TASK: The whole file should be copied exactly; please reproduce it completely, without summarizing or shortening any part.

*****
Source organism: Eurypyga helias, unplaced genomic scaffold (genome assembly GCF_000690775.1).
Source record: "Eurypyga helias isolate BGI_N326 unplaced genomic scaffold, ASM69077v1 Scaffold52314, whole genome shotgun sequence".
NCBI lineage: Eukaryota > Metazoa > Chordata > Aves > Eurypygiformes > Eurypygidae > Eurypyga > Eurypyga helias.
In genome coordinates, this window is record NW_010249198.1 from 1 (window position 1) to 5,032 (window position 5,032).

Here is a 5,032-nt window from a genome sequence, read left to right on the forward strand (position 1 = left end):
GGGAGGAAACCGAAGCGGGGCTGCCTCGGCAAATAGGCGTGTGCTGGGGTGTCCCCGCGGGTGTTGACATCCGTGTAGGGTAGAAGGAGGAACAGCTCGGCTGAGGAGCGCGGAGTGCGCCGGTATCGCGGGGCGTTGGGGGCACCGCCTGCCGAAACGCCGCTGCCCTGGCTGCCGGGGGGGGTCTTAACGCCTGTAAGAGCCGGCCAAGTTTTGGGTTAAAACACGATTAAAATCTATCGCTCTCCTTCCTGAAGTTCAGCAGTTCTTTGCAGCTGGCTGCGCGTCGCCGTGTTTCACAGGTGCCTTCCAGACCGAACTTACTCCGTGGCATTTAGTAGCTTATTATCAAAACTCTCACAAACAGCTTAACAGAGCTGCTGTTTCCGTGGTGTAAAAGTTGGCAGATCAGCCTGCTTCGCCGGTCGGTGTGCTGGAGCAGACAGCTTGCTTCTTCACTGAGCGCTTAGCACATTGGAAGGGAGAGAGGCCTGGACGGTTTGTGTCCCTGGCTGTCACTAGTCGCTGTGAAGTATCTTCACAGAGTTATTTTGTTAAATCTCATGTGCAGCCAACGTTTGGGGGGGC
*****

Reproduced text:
Source organism: Eurypyga helias, unplaced genomic scaffold (genome assembly GCF_000690775.1).
Source record: "Eurypyga helias isolate BGI_N326 unplaced genomic scaffold, ASM69077v1 Scaffold52314, whole genome shotgun sequence".
NCBI lineage: Eukaryota > Metazoa > Chordata > Aves > Eurypygiformes > Eurypygidae > Eurypyga > Eurypyga helias.
In genome coordinates, this window is record NW_010249198.1 from 1 (window position 1) to 5,032 (window position 5,032).

Here is a 5,032-nt window from a genome sequence, read left to right on the forward strand (position 1 = left end):
GGGAGGAAACCGAAGCGGGGCTGCCTCGGCAAATAGGCGTGTGCTGGGGTGTCCCCGCGGGTGTTGACATCCGTGTAGGGTAGAAGGAGGAACAGCTCGGCTGAGGAGCGCGGAGTGCGCCGGTATCGCGGGGCGTTGGGGGCACCGCCTGCCGAAACGCCGCTGCCCTGGCTGCCGGGGGGGGTCTTAACGCCTGTAAGAGCCGGCCAAGTTTTGGGTTAAAACACGATTAAAATCTATCGCTCTCCTTCCTGAAGTTCAGCAGTTCTTTGCAGCTGGCTGCGCGTCGCCGTGTTTCACAGGTGCCTTCCAGACCGAACTTACTCCGTGGCATTTAGTAGCTTATTATCAAAACTCTCACAAACAGCTTAACAGAGCTGCTGTTTCCGTGGTGTAAAAGTTGGCAGATCAGCCTGCTTCGCCGGTCGGTGTGCTGGAGCAGACAGCTTGCTTCTTCACTGAGCGCTTAGCACATTGGAAGGGAGAGAGGCCTGGACGGTTTGTGTCCCTGGCTGTCACTAGTCGCTGTGAAGTATCTTCACAGAGTTATTTTGTTAAATCTCATGTGCAGCCAACGTTTGGGGGGGC